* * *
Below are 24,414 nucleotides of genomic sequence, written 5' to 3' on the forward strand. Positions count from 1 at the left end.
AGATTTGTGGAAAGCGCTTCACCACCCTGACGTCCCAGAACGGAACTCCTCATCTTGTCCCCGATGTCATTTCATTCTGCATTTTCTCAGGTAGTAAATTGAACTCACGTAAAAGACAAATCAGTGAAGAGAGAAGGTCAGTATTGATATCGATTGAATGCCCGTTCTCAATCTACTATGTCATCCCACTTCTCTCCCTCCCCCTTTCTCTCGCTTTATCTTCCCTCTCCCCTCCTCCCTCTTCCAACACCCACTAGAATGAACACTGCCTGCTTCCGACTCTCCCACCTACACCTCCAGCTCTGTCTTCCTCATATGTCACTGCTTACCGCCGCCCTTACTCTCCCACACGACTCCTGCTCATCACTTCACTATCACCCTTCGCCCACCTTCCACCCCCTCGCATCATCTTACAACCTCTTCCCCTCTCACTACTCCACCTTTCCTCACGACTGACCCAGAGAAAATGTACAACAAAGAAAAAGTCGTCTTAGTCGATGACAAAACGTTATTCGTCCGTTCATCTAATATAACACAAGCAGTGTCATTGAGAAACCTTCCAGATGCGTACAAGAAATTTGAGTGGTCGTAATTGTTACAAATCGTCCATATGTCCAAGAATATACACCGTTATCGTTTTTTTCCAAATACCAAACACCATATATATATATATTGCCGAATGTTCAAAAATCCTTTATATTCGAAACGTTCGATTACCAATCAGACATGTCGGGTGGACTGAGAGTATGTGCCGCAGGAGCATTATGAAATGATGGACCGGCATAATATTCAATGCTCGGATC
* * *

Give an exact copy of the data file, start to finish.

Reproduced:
Below are 24,414 nucleotides of genomic sequence, written 5' to 3' on the forward strand. Positions count from 1 at the left end.
AGATTTGTGGAAAGCGCTTCACCACCCTGACGTCCCAGAACGGAACTCCTCATCTTGTCCCCGATGTCATTTCATTCTGCATTTTCTCAGGTAGTAAATTGAACTCACGTAAAAGACAAATCAGTGAAGAGAGAAGGTCAGTATTGATATCGATTGAATGCCCGTTCTCAATCTACTATGTCATCCCACTTCTCTCCCTCCCCCTTTCTCTCGCTTTATCTTCCCTCTCCCCTCCTCCCTCTTCCAACACCCACTAGAATGAACACTGCCTGCTTCCGACTCTCCCACCTACACCTCCAGCTCTGTCTTCCTCATATGTCACTGCTTACCGCCGCCCTTACTCTCCCACACGACTCCTGCTCATCACTTCACTATCACCCTTCGCCCACCTTCCACCCCCTCGCATCATCTTACAACCTCTTCCCCTCTCACTACTCCACCTTTCCTCACGACTGACCCAGAGAAAATGTACAACAAAGAAAAAGTCGTCTTAGTCGATGACAAAACGTTATTCGTCCGTTCATCTAATATAACACAAGCAGTGTCATTGAGAAACCTTCCAGATGCGTACAAGAAATTTGAGTGGTCGTAATTGTTACAAATCGTCCATATGTCCAAGAATATACACCGTTATCGTTTTTTTCCAAATACCAAACACCATATATATATATATTGCCGAATGTTCAAAAATCCTTTATATTCGAAACGTTCGATTACCAATCAGACATGTCGGGTGGACTGAGAGTATGTGCCGCAGGAGCATTATGAAATGATGGACCGGCATAATATTCAATGCTCGGATC